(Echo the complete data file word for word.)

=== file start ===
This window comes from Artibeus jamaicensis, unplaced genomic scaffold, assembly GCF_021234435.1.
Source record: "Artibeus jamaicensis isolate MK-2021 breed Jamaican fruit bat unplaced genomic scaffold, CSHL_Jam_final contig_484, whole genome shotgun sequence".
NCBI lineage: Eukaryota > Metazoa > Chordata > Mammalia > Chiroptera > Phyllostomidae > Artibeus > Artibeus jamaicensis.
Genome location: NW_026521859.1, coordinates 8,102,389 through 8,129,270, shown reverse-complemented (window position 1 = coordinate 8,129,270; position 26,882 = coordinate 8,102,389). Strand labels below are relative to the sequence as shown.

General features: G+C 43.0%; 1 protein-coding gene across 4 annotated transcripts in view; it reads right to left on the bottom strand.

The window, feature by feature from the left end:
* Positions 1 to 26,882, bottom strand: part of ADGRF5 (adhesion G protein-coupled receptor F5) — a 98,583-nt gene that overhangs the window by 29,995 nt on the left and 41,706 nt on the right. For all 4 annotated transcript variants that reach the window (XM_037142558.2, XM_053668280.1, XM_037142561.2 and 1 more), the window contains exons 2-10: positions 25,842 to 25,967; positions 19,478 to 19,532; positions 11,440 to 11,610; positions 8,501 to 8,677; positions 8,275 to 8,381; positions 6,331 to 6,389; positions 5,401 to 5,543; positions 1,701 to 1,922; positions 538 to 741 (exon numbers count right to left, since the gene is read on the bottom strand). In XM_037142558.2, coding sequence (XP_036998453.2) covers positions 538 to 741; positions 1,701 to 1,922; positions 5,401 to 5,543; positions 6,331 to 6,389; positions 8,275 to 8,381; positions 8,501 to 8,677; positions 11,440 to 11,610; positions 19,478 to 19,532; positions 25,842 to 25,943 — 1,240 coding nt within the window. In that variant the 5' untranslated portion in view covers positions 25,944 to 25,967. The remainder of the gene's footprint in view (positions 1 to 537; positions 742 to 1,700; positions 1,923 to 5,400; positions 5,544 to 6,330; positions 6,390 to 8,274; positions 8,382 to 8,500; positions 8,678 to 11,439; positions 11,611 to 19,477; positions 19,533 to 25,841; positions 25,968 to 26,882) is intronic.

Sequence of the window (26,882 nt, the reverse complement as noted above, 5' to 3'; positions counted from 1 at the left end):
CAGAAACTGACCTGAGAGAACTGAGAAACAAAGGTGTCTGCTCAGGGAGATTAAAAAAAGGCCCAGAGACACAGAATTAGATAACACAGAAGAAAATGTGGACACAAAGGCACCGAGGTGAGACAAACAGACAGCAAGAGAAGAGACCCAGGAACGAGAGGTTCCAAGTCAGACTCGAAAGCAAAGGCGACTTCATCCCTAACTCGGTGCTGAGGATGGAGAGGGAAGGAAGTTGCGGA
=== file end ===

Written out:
This window comes from Artibeus jamaicensis, unplaced genomic scaffold, assembly GCF_021234435.1.
Source record: "Artibeus jamaicensis isolate MK-2021 breed Jamaican fruit bat unplaced genomic scaffold, CSHL_Jam_final contig_484, whole genome shotgun sequence".
NCBI lineage: Eukaryota > Metazoa > Chordata > Mammalia > Chiroptera > Phyllostomidae > Artibeus > Artibeus jamaicensis.
Genome location: NW_026521859.1, coordinates 8,102,389 through 8,129,270, shown reverse-complemented (window position 1 = coordinate 8,129,270; position 26,882 = coordinate 8,102,389). Strand labels below are relative to the sequence as shown.

General features: G+C 43.0%; 1 protein-coding gene across 4 annotated transcripts in view; it reads right to left on the bottom strand.

The window, feature by feature from the left end:
* Positions 1 to 26,882, bottom strand: part of ADGRF5 (adhesion G protein-coupled receptor F5) — a 98,583-nt gene that overhangs the window by 29,995 nt on the left and 41,706 nt on the right. For all 4 annotated transcript variants that reach the window (XM_037142558.2, XM_053668280.1, XM_037142561.2 and 1 more), the window contains exons 2-10: positions 25,842 to 25,967; positions 19,478 to 19,532; positions 11,440 to 11,610; positions 8,501 to 8,677; positions 8,275 to 8,381; positions 6,331 to 6,389; positions 5,401 to 5,543; positions 1,701 to 1,922; positions 538 to 741 (exon numbers count right to left, since the gene is read on the bottom strand). In XM_037142558.2, coding sequence (XP_036998453.2) covers positions 538 to 741; positions 1,701 to 1,922; positions 5,401 to 5,543; positions 6,331 to 6,389; positions 8,275 to 8,381; positions 8,501 to 8,677; positions 11,440 to 11,610; positions 19,478 to 19,532; positions 25,842 to 25,943 — 1,240 coding nt within the window. In that variant the 5' untranslated portion in view covers positions 25,944 to 25,967. The remainder of the gene's footprint in view (positions 1 to 537; positions 742 to 1,700; positions 1,923 to 5,400; positions 5,544 to 6,330; positions 6,390 to 8,274; positions 8,382 to 8,500; positions 8,678 to 11,439; positions 11,611 to 19,477; positions 19,533 to 25,841; positions 25,968 to 26,882) is intronic.

Sequence of the window (26,882 nt, the reverse complement as noted above, 5' to 3'; positions counted from 1 at the left end):
CAGAAACTGACCTGAGAGAACTGAGAAACAAAGGTGTCTGCTCAGGGAGATTAAAAAAAGGCCCAGAGACACAGAATTAGATAACACAGAAGAAAATGTGGACACAAAGGCACCGAGGTGAGACAAACAGACAGCAAGAGAAGAGACCCAGGAACGAGAGGTTCCAAGTCAGACTCGAAAGCAAAGGCGACTTCATCCCTAACTCGGTGCTGAGGATGGAGAGGGAAGGAAGTTGCGGA